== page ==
This Nutcracker gets off to a lumpish start. After a
run-of-the-mill Miniature Overture, the various components of
the Act I opening - the violins' melody, the violas' steady
eighth notes, and the clarinet off-beats - can't stay in sync.
The March is nicely airborne, but in the episode with the flutes,
the strings' accompanying chords tend to lag; this needed more
proactive attacks and shorter articulations. So it goes through
most of the act: lots of small flaws, none of which is an out-and-out
deal-breaker but all contributing to a cumulative sense of insecurity.
The late David Maninov seems not to have had the stick technique
to line up the details properly, leaving the Royal Philharmonic
to function more or less on its own.
Act II, where the writing is less intricately "symphonic,"
improves considerably - it's practically a different performance.
The sonorities sound altogether better organized, and the music
moves with a clearer sense of purpose, with a real incisiveness
to the attacks. Some moments of uncertainty remain: the violins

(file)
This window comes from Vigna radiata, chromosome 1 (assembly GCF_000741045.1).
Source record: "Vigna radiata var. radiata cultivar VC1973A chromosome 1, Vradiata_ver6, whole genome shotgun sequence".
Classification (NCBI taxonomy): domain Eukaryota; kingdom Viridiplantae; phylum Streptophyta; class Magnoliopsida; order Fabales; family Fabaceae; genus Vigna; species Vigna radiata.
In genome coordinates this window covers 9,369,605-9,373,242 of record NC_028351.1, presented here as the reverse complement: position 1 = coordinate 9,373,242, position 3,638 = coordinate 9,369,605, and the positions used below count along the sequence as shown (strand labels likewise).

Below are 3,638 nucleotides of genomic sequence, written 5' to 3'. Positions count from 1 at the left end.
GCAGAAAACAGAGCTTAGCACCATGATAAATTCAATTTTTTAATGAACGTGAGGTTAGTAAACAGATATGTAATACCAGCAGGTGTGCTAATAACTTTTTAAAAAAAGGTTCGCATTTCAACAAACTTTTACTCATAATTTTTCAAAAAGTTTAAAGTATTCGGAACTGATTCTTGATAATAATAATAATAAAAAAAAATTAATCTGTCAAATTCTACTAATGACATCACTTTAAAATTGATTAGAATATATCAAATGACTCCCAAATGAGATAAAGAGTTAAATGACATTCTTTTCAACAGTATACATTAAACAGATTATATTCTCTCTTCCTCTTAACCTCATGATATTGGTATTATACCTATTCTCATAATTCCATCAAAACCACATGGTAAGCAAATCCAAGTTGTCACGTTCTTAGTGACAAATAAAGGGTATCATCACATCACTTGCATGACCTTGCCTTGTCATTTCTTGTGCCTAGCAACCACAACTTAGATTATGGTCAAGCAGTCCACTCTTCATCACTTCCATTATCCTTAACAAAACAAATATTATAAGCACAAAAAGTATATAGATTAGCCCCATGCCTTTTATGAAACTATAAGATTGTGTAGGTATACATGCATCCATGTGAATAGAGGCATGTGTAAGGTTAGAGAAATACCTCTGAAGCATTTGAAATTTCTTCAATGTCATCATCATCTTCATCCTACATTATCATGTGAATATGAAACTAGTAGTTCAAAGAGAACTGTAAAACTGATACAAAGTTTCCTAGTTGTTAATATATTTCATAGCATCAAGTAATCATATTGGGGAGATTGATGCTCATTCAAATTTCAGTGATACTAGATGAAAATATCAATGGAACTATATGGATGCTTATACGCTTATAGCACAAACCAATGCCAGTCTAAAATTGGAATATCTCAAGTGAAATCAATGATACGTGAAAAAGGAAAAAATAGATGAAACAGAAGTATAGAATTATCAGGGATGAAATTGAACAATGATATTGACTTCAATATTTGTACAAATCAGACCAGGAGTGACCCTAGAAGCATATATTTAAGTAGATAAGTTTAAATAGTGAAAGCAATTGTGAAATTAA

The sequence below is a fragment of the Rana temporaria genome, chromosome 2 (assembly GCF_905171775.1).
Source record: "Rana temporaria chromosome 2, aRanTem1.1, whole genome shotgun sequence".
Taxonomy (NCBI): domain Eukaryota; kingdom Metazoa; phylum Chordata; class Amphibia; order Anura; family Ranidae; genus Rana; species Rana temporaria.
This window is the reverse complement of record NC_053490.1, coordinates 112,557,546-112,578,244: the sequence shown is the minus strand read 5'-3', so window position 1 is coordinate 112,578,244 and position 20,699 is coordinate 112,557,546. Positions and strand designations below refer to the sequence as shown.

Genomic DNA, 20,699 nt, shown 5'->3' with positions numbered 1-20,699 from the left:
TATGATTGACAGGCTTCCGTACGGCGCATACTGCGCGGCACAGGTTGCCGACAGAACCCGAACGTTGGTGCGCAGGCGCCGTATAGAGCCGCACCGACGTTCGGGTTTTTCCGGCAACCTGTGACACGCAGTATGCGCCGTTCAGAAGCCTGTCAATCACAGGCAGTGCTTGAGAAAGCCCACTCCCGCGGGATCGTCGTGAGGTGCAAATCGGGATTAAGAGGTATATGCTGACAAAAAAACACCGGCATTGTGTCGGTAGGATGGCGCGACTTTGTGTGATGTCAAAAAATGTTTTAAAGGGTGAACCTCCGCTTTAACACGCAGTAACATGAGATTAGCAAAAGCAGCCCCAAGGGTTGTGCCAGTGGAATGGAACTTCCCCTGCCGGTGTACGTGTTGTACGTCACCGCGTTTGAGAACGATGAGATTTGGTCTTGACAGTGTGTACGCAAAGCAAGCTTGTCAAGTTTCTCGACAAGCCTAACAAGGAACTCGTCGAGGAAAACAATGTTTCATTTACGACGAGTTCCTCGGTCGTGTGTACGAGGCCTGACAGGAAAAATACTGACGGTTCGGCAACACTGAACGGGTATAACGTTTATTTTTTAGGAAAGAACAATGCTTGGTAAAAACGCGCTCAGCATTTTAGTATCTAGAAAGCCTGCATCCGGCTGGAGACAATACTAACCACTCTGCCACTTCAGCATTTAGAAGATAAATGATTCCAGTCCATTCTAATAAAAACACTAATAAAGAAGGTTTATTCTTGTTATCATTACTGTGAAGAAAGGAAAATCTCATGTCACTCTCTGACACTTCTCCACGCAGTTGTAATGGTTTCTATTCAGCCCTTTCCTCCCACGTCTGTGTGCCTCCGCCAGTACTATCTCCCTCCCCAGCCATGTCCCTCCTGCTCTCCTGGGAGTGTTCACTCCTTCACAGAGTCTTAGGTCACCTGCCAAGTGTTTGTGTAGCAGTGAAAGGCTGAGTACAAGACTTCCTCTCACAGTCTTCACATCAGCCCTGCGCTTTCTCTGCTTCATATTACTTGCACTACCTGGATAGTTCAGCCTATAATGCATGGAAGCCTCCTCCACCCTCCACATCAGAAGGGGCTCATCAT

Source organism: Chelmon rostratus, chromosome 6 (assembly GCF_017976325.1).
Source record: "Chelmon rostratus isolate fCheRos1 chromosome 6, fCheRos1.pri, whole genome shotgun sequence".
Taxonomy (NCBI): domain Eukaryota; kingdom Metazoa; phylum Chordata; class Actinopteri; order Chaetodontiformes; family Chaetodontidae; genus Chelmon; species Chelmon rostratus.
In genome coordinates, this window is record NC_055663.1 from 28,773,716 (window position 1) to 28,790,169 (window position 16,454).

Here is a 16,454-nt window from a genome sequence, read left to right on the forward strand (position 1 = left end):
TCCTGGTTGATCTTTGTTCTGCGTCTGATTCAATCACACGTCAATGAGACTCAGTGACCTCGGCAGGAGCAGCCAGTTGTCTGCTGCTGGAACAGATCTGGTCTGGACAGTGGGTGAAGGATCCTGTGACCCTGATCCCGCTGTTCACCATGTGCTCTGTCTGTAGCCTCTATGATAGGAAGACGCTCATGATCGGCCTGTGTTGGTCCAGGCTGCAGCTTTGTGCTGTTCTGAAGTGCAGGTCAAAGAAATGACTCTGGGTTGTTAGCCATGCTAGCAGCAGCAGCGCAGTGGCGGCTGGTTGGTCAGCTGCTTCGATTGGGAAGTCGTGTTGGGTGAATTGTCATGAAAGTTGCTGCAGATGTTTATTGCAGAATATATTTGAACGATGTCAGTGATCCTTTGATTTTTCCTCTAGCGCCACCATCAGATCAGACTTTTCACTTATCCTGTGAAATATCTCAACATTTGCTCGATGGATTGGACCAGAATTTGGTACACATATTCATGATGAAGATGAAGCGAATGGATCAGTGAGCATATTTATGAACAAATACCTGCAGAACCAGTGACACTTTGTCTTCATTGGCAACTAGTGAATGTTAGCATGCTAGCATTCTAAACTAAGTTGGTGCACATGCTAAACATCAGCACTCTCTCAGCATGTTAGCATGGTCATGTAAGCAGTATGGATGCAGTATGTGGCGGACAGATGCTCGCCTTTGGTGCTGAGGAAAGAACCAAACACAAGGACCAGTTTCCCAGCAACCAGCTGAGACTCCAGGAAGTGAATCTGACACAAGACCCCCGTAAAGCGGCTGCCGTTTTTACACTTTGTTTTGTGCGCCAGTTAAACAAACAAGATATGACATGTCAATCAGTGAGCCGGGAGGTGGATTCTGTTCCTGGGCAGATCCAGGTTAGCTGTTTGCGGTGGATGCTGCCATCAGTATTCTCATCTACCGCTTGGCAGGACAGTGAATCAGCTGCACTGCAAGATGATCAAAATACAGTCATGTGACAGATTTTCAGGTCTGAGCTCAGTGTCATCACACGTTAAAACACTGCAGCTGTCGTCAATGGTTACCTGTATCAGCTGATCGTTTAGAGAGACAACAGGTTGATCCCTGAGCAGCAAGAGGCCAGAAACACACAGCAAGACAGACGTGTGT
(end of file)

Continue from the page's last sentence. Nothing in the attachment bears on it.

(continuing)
are slurry in the Trepak - though the basses in the middle
section are spanking clean. There's audible indecision in the
coda of Mother Gigogne and the Clowns: are we speeding
up or not? We aren't. But, overall, this act does much to mitigate
the negative impression left by the first.
What's sad about this is that Maninov, despite his apparent
technical shortcomings, displays a real feeling for the music.
As indicated, the March is unusually dynamic, and in the various
triple-meter sections - the waltzes, including a glamorous Valse
des fleurs, and the 6/8 Children's Galop in Act I - the
rhythms have a nice lift and "swing." In the big Pas
de deux, Maninov eschews the customary heavy-syrup approach
in favor of lighter, airier phrasing and textures, though his
shaping of the climax is heavy-handed.
Given the spotty podium guidance, the Royal Philharmonic acquits
itself well. A moment or two - note the peaks of the cello phrases
in the Pas de deux-- suggests that the strings aren't
at full symphonic strength. Still, the orchestra sounds bigger
than your average pit ensemble, and some of the sonorities,
particularly in Act II, are glamorous, enhanced by a discreet
This performance certainly has more going for it than Svetlanov's
Melodiya account, which I recently reviewed. But Maninov's insecure
first act leaves his production no challenge to the reigning
analog contenders: the Decca issues under Ansermet and Bonynge.